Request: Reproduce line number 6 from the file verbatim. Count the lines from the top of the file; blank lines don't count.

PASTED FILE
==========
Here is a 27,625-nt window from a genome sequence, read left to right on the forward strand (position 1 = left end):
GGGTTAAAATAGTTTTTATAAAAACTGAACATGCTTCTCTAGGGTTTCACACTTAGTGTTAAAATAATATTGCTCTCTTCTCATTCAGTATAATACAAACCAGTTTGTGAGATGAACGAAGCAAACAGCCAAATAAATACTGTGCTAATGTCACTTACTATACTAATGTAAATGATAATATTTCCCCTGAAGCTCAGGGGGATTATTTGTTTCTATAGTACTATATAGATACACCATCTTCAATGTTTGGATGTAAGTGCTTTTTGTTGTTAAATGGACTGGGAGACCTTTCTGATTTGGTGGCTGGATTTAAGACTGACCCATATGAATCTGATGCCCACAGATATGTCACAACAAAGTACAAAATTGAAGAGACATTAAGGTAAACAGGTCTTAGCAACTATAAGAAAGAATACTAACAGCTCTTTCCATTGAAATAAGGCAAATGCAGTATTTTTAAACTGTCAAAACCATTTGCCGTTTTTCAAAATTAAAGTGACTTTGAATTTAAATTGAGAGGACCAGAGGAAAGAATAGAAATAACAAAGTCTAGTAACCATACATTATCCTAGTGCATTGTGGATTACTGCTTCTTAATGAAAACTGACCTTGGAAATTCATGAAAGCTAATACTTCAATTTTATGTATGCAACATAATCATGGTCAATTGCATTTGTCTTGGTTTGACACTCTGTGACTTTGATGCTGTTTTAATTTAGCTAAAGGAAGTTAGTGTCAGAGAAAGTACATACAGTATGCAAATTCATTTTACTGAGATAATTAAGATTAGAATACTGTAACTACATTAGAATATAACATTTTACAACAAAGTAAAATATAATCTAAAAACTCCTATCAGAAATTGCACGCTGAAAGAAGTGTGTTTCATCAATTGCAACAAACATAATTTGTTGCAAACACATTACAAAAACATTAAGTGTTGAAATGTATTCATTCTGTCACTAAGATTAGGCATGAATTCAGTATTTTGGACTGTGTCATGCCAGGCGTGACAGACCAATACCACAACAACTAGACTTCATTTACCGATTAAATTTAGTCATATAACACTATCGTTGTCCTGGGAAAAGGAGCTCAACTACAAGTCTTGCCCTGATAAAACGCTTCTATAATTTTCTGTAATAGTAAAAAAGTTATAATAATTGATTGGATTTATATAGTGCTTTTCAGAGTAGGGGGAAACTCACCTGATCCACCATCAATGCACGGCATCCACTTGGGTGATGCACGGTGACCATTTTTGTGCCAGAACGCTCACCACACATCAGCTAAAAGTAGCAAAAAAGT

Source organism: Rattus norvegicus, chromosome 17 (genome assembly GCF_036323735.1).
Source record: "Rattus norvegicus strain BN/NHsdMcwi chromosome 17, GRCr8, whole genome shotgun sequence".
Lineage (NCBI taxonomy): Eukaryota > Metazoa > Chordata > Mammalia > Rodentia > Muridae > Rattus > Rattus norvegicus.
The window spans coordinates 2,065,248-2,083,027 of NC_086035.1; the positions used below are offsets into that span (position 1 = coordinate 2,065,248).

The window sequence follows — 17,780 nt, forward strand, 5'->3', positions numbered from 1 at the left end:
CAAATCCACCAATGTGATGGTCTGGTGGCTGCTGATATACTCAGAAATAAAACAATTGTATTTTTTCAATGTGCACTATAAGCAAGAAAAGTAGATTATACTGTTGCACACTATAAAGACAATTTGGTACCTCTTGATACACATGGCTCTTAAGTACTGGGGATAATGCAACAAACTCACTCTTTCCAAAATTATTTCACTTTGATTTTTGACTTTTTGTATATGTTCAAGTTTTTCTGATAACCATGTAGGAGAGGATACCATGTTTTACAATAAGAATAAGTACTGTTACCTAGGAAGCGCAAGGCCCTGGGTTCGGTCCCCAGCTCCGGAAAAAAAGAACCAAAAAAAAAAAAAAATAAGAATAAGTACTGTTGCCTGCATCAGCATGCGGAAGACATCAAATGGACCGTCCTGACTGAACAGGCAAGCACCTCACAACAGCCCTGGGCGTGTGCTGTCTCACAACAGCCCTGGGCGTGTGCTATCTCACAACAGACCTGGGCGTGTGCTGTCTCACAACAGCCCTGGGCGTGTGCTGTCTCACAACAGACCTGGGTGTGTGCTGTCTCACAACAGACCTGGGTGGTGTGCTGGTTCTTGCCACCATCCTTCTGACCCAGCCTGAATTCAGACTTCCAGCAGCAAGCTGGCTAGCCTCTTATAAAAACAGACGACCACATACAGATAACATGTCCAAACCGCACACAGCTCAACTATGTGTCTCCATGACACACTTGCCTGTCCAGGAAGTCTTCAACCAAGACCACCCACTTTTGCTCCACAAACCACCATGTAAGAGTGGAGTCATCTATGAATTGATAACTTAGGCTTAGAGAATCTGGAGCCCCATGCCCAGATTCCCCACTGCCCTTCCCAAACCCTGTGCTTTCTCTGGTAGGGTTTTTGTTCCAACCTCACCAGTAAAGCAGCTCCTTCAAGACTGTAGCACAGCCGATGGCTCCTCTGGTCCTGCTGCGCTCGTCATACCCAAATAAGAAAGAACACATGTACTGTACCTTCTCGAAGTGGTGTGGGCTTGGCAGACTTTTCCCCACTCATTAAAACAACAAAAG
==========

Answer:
The window spans coordinates 2,065,248-2,083,027 of NC_086035.1; the positions used below are offsets into that span (position 1 = coordinate 2,065,248).